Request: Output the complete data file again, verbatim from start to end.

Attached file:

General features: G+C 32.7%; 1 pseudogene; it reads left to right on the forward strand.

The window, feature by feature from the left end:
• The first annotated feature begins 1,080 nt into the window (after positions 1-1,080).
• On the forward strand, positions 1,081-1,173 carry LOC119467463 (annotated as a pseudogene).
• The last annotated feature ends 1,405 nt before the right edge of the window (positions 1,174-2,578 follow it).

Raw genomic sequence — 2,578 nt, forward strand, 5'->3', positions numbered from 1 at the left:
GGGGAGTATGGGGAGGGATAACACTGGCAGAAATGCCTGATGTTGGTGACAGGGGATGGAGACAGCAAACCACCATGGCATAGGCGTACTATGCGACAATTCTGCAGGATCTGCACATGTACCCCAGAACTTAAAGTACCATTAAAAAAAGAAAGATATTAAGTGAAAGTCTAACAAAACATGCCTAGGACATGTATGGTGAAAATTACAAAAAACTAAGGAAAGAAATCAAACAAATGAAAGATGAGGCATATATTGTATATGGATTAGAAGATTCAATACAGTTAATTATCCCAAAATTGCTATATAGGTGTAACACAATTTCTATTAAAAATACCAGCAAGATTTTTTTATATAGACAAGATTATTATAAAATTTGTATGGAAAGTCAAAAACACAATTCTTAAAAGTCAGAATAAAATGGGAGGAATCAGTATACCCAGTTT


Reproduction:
General features: G+C 32.7%; 1 pseudogene; it reads left to right on the forward strand.

The window, feature by feature from the left end:
• The first annotated feature begins 1,080 nt into the window (after positions 1-1,080).
• On the forward strand, positions 1,081-1,173 carry LOC119467463 (annotated as a pseudogene).
• The last annotated feature ends 1,405 nt before the right edge of the window (positions 1,174-2,578 follow it).

Raw genomic sequence — 2,578 nt, forward strand, 5'->3', positions numbered from 1 at the left:
GGGGAGTATGGGGAGGGATAACACTGGCAGAAATGCCTGATGTTGGTGACAGGGGATGGAGACAGCAAACCACCATGGCATAGGCGTACTATGCGACAATTCTGCAGGATCTGCACATGTACCCCAGAACTTAAAGTACCATTAAAAAAAGAAAGATATTAAGTGAAAGTCTAACAAAACATGCCTAGGACATGTATGGTGAAAATTACAAAAAACTAAGGAAAGAAATCAAACAAATGAAAGATGAGGCATATATTGTATATGGATTAGAAGATTCAATACAGTTAATTATCCCAAAATTGCTATATAGGTGTAACACAATTTCTATTAAAAATACCAGCAAGATTTTTTTATATAGACAAGATTATTATAAAATTTGTATGGAAAGTCAAAAACACAATTCTTAAAAGTCAGAATAAAATGGGAGGAATCAGTATACCCAGTTT